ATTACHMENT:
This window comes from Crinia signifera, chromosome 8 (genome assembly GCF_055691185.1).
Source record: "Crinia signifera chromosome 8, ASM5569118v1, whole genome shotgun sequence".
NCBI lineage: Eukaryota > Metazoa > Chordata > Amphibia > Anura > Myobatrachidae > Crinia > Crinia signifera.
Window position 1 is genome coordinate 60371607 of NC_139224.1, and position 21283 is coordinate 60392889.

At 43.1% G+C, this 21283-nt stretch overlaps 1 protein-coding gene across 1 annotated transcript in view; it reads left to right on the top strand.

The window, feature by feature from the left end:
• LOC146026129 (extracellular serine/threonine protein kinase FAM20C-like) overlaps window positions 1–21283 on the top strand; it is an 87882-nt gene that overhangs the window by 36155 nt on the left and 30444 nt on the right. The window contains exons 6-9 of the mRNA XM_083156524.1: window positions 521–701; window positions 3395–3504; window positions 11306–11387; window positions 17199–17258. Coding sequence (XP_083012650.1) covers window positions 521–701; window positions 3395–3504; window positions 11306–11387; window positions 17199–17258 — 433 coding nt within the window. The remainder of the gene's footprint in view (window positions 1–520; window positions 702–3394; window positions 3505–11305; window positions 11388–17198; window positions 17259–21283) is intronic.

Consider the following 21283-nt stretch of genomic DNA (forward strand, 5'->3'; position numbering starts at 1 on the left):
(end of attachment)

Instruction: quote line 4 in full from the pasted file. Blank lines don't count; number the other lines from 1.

Window position 1 is genome coordinate 60371607 of NC_139224.1, and position 21283 is coordinate 60392889.